Virtual Event: Scott A. Small

presenting

Forgetting:
The Benefits of Not Remembering

in conversation with SUE HALPERN

Date

Jul
20
Tuesday
July 20, 2021
5:00 PM ET

Location

Join our online event (or pre-register) via the link in the event description.

Tickets

Free - $5 contribution suggested at registration

Harvard Book Store's virtual event series, the Harvard University Division of Science, and the Harvard Library welcome SCOTT A. SMALL—professor of neurology and psychology and director of the Alzheimer's Disease Research Center at Columbia University—for a discussion of his book Forgetting: The Benefits of Not Remembering. He will be joined in conversation by bestselling writer and journalist SUE HALPERN, author of Can't Remember What I Forgot: Behind the Scenes of Cutting-Edge Memory Research.

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About Forgetting

Who wouldn’t want a better memory? Dr. Scott Small has dedicated his career to understanding why memory forsakes us. As director of the Alzheimer’s Disease Research Center at Columbia University, he focuses largely on patients who experience pathological forgetting, and it is in contrast to their suffering that normal forgetting, which we experience every day, appears in sharp relief.

Until recently, most everyone—memory scientists included—believed that forgetting served no purpose. But new research in psychology, neurobiology, medicine, and computer science tells a different story. Forgetting is not a failure of our minds. It’s not even a benign glitch. It is, in fact, good for us—and, alongside memory, it is a required function for our minds to work best.

Forgetting benefits our cognitive and creative abilities, emotional well-being, and even our personal and societal health. As frustrating as a typical lapse can be, it’s precisely what opens up our minds to making better decisions, experiencing joy and relationships, and flourishing artistically.

From studies of bonobos in the wild to visits with the iconic painter Jasper Johns and the renowned decision-making expert Daniel Kahneman, Small looks across disciplines to put new scientific findings into illuminating context while also revealing groundbreaking developments about Alzheimer’s disease. The next time you forget where you left your keys, remember that a little forgetting does a lot of good.

Praise for Forgetting

“In his clear-worded and compassionate book, Scott Small translates the current science of memory for the general reader and explains why the onset of forgetting may be benign or even helpful rather than the beginning of a tragedy. Forgetting is a welcome addition to the literature on human memory at a time of both solitude and hope.” —Antonio Damasio, author of The Strange Order of Things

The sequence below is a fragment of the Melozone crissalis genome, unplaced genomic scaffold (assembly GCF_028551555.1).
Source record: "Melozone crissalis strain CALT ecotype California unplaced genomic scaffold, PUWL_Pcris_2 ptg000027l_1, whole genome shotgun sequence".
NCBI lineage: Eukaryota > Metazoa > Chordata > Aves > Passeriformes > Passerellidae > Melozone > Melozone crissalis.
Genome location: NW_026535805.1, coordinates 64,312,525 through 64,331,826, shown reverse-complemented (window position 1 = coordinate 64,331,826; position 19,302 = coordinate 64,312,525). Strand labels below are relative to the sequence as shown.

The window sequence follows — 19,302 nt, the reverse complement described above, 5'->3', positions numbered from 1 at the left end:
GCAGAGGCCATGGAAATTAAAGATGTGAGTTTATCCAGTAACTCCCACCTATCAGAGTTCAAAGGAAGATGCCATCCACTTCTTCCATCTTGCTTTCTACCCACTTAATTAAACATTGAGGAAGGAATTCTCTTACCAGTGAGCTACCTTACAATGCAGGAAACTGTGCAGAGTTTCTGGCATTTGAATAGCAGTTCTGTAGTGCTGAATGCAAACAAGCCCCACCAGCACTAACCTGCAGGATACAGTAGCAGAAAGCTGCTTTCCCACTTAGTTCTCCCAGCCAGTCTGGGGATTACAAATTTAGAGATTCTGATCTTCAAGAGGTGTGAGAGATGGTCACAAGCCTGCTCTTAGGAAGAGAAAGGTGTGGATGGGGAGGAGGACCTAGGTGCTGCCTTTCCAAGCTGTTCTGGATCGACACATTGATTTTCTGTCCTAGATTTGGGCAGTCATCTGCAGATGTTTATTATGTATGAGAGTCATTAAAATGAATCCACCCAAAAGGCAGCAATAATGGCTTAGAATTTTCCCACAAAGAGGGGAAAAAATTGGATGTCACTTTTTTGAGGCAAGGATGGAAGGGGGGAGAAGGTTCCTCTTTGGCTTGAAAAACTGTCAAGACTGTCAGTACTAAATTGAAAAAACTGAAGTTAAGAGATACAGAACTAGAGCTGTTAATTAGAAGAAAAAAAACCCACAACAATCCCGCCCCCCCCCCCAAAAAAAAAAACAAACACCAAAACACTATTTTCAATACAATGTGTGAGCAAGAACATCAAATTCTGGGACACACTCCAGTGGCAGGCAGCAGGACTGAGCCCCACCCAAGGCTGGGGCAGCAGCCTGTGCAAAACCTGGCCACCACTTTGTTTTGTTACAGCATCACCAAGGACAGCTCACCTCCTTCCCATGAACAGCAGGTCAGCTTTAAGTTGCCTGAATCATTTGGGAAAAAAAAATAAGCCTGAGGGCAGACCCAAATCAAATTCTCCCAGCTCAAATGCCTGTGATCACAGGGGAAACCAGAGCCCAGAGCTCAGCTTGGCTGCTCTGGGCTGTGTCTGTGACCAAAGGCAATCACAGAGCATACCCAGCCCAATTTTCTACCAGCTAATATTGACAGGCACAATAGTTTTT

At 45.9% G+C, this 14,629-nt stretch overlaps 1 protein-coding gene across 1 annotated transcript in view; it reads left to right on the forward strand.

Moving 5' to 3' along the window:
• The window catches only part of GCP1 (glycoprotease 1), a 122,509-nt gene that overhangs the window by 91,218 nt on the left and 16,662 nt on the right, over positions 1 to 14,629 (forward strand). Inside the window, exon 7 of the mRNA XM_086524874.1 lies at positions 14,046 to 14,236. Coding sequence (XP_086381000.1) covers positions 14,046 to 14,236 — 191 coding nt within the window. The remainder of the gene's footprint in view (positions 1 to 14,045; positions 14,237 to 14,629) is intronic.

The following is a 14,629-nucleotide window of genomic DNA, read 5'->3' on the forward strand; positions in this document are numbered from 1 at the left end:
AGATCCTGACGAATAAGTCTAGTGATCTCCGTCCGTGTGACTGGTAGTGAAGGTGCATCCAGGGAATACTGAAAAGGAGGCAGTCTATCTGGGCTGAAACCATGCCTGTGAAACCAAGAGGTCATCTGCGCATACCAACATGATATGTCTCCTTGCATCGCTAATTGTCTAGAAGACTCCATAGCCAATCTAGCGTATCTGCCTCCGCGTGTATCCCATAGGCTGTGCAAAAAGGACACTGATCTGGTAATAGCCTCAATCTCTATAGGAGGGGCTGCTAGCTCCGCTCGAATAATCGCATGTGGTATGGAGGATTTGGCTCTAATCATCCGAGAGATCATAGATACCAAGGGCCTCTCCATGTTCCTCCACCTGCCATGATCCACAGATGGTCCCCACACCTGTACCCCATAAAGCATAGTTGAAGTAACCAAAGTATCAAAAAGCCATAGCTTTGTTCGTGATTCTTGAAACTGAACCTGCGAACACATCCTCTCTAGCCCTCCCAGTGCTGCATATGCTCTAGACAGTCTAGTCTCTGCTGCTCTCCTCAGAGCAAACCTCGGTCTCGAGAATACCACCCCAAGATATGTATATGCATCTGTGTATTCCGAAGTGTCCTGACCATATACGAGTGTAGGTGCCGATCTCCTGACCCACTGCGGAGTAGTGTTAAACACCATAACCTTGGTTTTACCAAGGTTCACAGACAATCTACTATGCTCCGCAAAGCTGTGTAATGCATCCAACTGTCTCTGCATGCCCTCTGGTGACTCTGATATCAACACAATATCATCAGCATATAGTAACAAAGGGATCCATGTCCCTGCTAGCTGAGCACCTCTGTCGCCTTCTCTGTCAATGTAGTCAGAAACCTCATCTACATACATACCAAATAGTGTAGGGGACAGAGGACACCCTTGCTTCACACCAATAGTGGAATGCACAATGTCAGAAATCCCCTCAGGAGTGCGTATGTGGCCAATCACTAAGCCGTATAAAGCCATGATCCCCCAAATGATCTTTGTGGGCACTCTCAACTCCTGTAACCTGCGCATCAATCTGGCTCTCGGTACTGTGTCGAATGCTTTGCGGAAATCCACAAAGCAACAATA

“Scott Small has written a book that will calm the fears of anyone who has mislaid a pair of glasses or couldn’t remember the name of an acquaintance and worried they were suffering from incipient memory loss. Forgetting is the work of an accomplished neuroscientist who follows in the tradition of Oliver Sacks, illuminating the mysteries of the brain with personal stories and lively, accessible writing as he makes the case that not remembering is a crucial biological function rather than the inevitable prelude to dementia.” —Sue Halpern, author of A Dog Walks into a Nursing Home

“This book is both fascinating and useful. The distinguished memory researcher Scott Small explains why forgetfulness is not just normal but beneficial. By allowing us to see the forest as well as the trees, forgetting promotes creativity and pattern recognition. This readable book will help you understand how the right mix of forgetting and memory allows you—and our whole society—to be emotionally healthy.”­­ —Walter Isaacson, bestselling author of Leonardo Da Vinci and Steve Jobs

Scott A. Small
Scott A. Small

Scott A. Small

Scott A. Small is a physician specializing in aging and dementia and a professor of neurology and psychiatry at Columbia University, where he is the director of the Alzheimer’s Disease Research Center. He has run a National Institutes of Health–funded laboratory for over twenty years and has published more than 140 studies on memory function and malfunction, research that has been covered by the New York Times, The New Yorker, and Time. His insight into Alzheimer’s disease recently led to the formation of Retromer Therapeutics, a new biotechnology company which he co-founded. He was raised in Israel and lives in New York City.

Sue Halpern
Sue Halpern

Sue Halpern

Sue Halpern is the author of eight books of fiction and nonfiction, most recently Summer Hours at the Robbers Library: A Novel. Her writing has appeared in The New Yorker, New York Times Magazine, New York Review of Books, Rolling Stone, and Condé Nast Traveler. She lives in Vermont with her husband, the writer and environmental activist Bill McKibben, and is a scholar-in-residence at Middlebury College.

Photo Credit: Nancie Battaglia

 

Join our online event (or pre-register) via the link in the event description.
Event Series: Harvard Science Book Talks

The Harvard Science Book Talks series is a collaboration between the Harvard University Division of Science, the Harvard Library, and Harvard Book Store. The series features talks by the authors of recently published books on a variety of science-related topics and is open to both the Harvard community and to the general public. Typically, lectures are followed by a book signing with the author and refreshments. Learn more and watch recordings of past talks here

General Info
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